When the trailer for the Hobbit originally came out (you know, the one with all the baritone dwarves) I was as excited as any geek or nerd that has read the books. As the movie’s release approached though I began to get a little worried. There was movie nerd controversy over the way the movie was shot, it was being filmed in 3D, and then it was announced that there would be not one, not two, but three whole movies based around a children’s novel. I began to suspect and then know that we would be treated to an odd looking film where spears popped out at the screen to wow 3D fans and the story would be bloated and changed from the original form so Hollywood could make more money.
I’m glad I was wrong.
The Hobbit is easily the equal of the Fellowship of the Ring and in parts much better. Sure, it isn’t quite the same as the Lord of the Rings movies. You see, The Hobbit has never been as serious as those books, in fact it was written as a children’s story. So yes, the fare is a little more light and indeed there is even comedy in here. It’s lighter all around actually with much more colorful scenery and beautiful vistas not yet consumed by darkness. The darkness is rising of course, but it has yet to consume Middle Earth and we get to see a land untorn and in a state of peace.
Of course there are sweeping battle scenes and action a plenty in the movie and it’s with some of these scenes I find the greatest offense. Often, in order to make our dwarves (and especially Thorin) formidable, pieces of the book are turned into battles that never took place. At first I took issue with this, but then realized that The Hobbit just might not have translated as well without them added. Overall it doesn’t take away from the experience, and while Tolkien purists might roll their eyes, they’ll enjoy it just as much as a new person being introduced to Middle Earth for the first time.
Other than that certain scenes are pulled directly from the book and will be sure to leave you grinning ear to ear. The festive and rowdy dinner party, songs that were in the book, and the shining star of the movie: the scene where Bilbo meets Golem and finds the ring. Honestly, the whole thing is brilliant and you’ll easily forget that Golem is simply CG. As in the movies Andy Serkis is just pure gold here.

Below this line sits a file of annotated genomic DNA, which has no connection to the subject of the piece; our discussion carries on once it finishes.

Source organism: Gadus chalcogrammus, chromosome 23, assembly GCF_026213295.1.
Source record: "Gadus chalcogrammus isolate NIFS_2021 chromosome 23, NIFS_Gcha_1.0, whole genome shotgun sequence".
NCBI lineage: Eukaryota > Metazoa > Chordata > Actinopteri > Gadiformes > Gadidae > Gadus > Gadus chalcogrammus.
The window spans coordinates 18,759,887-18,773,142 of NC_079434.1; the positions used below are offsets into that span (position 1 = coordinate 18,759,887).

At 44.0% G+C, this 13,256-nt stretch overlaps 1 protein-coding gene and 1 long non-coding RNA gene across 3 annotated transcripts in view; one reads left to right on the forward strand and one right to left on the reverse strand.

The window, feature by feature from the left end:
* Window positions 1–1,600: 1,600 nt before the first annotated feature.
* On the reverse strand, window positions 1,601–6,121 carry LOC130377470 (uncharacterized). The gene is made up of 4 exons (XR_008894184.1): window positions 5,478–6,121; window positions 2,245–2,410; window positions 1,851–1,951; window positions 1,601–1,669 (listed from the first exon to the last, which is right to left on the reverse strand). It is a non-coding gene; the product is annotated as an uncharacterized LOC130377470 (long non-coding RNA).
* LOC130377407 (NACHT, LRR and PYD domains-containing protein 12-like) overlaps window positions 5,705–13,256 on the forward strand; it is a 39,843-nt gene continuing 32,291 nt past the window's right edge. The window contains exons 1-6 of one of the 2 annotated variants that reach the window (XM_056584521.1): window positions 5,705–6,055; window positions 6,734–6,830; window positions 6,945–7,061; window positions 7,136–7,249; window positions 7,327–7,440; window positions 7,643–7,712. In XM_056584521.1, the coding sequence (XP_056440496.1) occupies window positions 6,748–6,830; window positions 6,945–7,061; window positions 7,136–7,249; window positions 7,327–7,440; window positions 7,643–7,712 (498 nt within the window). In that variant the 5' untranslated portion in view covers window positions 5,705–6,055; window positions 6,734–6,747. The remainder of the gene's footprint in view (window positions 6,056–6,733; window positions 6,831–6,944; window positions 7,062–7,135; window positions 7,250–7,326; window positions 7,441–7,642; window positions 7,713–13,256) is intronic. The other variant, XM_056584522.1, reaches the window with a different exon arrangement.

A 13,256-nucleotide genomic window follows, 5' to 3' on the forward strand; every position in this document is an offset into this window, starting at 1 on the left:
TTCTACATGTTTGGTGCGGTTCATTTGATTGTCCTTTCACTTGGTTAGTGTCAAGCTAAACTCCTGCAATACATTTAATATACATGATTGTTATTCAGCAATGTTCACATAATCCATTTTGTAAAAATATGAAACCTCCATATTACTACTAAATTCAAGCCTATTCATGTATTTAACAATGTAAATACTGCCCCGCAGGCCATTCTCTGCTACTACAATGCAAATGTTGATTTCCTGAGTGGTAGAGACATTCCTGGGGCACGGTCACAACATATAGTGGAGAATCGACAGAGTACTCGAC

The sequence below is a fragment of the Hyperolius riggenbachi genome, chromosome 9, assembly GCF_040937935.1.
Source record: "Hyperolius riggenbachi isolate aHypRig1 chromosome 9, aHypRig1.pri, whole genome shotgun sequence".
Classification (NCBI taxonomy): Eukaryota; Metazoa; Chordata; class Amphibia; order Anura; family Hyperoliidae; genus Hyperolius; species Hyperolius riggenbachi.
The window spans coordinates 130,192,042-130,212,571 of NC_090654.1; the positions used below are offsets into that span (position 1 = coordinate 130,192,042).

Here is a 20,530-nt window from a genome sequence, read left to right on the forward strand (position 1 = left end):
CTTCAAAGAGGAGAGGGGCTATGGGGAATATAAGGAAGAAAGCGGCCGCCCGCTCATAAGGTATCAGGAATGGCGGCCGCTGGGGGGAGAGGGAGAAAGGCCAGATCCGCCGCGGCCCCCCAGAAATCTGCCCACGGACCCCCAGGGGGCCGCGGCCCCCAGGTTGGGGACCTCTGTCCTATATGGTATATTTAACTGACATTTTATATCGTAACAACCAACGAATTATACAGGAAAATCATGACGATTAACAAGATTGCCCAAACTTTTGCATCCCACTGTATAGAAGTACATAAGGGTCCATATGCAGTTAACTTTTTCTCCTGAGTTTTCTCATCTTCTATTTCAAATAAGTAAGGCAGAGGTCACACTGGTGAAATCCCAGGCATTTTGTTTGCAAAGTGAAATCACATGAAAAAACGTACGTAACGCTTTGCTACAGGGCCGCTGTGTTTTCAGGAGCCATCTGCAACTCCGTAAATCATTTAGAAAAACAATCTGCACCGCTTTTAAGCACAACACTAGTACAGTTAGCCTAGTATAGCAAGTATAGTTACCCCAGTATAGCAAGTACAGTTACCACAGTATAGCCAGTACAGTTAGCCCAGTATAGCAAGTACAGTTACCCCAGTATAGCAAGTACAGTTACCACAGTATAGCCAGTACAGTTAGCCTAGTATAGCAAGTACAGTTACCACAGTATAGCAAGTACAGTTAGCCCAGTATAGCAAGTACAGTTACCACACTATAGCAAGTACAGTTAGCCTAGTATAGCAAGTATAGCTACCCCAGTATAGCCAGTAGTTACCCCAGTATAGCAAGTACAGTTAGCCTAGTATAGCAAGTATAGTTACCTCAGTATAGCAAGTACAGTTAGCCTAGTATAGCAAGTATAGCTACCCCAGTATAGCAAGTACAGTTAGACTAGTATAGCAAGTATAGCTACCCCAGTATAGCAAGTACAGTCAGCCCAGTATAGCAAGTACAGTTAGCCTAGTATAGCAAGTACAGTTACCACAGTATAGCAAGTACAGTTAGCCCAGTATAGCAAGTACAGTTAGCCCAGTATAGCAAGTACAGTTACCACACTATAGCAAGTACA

He isn’t the only actor that does spot on though. Martin Freeman’s Bilbo is as close to the picture as you can get (albeit a little skinnier). He plays well of the older Bilbo that is done by Ian Holm and the way he portrays the famous hobbit is nothing short of brilliant. Thorin gets plenty of screen time, they even made him his own nemesis to hound him in the movie, and overall he is going to be the new favorite of many movie goers. Quite simply, he is an utter badass throughout the flick.
The other dwarves don’t get as much to shine with only 5 or so dwarves given true personality throughout the film. Of course we have two more films to fix this, and they were established overall very well during the dinner scene. A lot of critics are lambasting the beginning of the movie as slow and boring, but I couldn’t disagree more. It was a brilliant set up that didn’t seem to drag on at all.
As a last mention the 3D was extremely well done. Honestly, I don’t think I’ve seen 3D utilized this well since Avatar. Instead of things popping out at you all the time it was used to enhance the scenery and bring you one step closer to stepping into Middle Earth. There were scenes in Bilbo’s house looking out the windows that were nothing short of awesome in 3D with the added depth.
Overall, The Hobbit is an unmitigated success that may get a few things wrong, but mostly Peter Jackson just nails it once again. Sweeping vistas, exciting battle scenes, great character interaction; it’s all here. The only real bad thing about the movie is now I have to wait for the other!
Score: 4 out of 5